Advanced Materials

Emergent Properties Resulting from Type-II Band Alignment in Semiconductor Nanoheterostructures

Authors

  • Shun S. Lo,

    1. Department of Chemistry, Institute for Optical Science, and Center for Quantum Information and Quantum Contro, l80 St. George Street, University of Toronto, Ontario M5S 3H6, Canada
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  • Tihana Mirkovic,

    1. Department of Chemistry, Institute for Optical Science, and Center for Quantum Information and Quantum Contro, l80 St. George Street, University of Toronto, Ontario M5S 3H6, Canada
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  • Chi-Hung Chuang,

    1. Department of Chemistry, Case Western Reserve University, 10900 Euclid Avenue, Millis G14, Cleveland, OH 44106-7078
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  • Clemens Burda,

    Corresponding author
    1. Department of Chemistry, Case Western Reserve University, 10900 Euclid Avenue, Millis G14, Cleveland, OH 44106-7078
    • Department of Chemistry, Case Western Reserve University, 10900 Euclid Avenue, Millis G14, Cleveland, OH 44106-7078.
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  • Gregory D. Scholes

    Corresponding author
    1. Department of Chemistry, Institute for Optical Science, and Center for Quantum Information and Quantum Contro, l80 St. George Street, University of Toronto, Ontario M5S 3H6, Canada
    • Department of Chemistry, Institute for Optical Science, and Center for Quantum Information and Quantum Contro, l80 St. George Street, University of Toronto, Ontario M5S 3H6, Canada
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Abstract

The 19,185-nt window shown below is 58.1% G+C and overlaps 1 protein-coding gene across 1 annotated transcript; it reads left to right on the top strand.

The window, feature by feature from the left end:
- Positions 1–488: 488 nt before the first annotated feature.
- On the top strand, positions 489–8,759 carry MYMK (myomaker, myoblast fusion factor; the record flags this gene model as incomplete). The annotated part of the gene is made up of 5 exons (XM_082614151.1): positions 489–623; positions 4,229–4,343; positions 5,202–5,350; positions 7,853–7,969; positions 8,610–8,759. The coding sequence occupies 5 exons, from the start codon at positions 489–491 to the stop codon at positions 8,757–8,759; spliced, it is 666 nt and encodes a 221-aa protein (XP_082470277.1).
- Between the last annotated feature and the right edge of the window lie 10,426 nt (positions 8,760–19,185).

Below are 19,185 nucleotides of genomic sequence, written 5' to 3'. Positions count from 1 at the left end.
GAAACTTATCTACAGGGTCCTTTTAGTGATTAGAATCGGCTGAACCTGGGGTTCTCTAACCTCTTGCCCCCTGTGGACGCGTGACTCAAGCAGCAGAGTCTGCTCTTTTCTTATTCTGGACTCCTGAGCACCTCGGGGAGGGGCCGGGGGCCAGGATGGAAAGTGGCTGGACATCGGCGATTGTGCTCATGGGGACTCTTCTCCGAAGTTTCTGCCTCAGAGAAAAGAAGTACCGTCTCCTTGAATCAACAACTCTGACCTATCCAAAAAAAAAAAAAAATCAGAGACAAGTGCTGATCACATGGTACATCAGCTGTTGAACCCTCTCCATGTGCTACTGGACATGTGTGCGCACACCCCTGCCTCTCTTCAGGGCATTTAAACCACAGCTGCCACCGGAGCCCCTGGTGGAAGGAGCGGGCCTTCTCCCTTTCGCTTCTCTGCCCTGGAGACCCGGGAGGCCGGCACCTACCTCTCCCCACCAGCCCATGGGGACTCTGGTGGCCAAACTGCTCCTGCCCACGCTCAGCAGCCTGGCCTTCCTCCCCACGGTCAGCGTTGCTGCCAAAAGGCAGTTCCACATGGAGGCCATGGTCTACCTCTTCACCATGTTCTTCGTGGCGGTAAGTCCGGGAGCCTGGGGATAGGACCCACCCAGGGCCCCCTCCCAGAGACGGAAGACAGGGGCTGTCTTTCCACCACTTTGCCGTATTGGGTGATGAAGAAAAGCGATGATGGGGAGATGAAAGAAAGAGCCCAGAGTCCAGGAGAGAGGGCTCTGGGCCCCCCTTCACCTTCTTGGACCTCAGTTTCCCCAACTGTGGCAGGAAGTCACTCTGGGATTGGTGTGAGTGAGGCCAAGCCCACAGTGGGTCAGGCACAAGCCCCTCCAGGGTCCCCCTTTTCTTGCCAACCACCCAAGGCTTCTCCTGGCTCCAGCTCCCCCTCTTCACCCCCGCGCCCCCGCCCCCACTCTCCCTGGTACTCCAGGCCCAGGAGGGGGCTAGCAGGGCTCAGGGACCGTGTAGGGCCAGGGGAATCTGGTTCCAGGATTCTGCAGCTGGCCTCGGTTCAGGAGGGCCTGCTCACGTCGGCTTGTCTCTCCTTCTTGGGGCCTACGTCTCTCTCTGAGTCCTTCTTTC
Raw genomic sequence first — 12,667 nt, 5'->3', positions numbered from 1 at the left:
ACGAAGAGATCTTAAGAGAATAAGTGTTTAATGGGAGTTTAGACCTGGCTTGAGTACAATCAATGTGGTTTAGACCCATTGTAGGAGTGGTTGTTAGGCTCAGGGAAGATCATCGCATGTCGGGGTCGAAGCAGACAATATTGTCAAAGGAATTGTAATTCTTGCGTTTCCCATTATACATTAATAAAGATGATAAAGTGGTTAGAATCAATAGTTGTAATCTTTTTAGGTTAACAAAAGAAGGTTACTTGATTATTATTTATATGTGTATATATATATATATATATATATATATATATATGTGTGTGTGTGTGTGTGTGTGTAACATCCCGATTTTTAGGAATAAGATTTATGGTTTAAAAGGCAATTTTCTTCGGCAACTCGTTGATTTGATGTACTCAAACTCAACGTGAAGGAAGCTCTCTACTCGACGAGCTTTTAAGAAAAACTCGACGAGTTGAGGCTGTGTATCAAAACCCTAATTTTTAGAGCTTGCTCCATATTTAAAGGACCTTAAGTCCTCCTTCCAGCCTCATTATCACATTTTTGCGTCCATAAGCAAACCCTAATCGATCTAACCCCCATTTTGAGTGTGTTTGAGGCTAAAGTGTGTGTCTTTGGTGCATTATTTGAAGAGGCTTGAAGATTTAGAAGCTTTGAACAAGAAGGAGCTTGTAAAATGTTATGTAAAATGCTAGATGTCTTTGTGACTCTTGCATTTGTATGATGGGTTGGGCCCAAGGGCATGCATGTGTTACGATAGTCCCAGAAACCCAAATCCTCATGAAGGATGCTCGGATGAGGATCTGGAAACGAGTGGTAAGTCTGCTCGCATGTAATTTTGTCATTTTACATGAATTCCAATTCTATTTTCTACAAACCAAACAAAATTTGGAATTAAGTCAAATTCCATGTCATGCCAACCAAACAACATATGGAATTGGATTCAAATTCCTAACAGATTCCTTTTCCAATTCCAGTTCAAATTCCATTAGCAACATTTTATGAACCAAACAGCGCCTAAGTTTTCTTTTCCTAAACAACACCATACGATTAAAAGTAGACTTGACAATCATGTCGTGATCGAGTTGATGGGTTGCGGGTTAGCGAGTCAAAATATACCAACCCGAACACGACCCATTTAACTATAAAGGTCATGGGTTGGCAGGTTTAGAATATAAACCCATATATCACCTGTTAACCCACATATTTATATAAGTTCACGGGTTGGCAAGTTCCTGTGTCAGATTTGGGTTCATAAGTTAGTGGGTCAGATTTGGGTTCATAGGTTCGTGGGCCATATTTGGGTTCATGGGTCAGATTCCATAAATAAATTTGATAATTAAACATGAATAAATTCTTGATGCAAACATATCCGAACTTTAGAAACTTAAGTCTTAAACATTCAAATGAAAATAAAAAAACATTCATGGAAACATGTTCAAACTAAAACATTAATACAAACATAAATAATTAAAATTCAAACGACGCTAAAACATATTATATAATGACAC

The development of elegant synthetic methodologies for the preparation of monocomponent nanocrystalline particles has opened many possibilities for the preparation of heterostructured semiconductor nanostructures. Each of the integrated nanodomains is characterized by its individual physical properties, surface chemistry, and morphology, yet, these multicomponent hybrid particles present ideal systems for the investigation of the synergetic properties that arise from the material combination in a non-additive fashion. Of particular interest are type-II heterostructures, where the relative band alignment of their constituent semiconductor materials promotes a spatial separation of the electron and hole following photoexcitation, a highly desirable property for photovoltaic applications. This article highlights recent progress in both synthetic strategies, which allow for material and architectural modulation of novel nanoheterostructures, as well as the experimental work that provides insight into the photophysical properties of type-II heterostructures. The effects of external factors, such as electric fields, temperature, and solvent are explored in conjunction with exciton and multiexciton dynamics and charge transfer processes typical for type-II semiconductor heterostructures.

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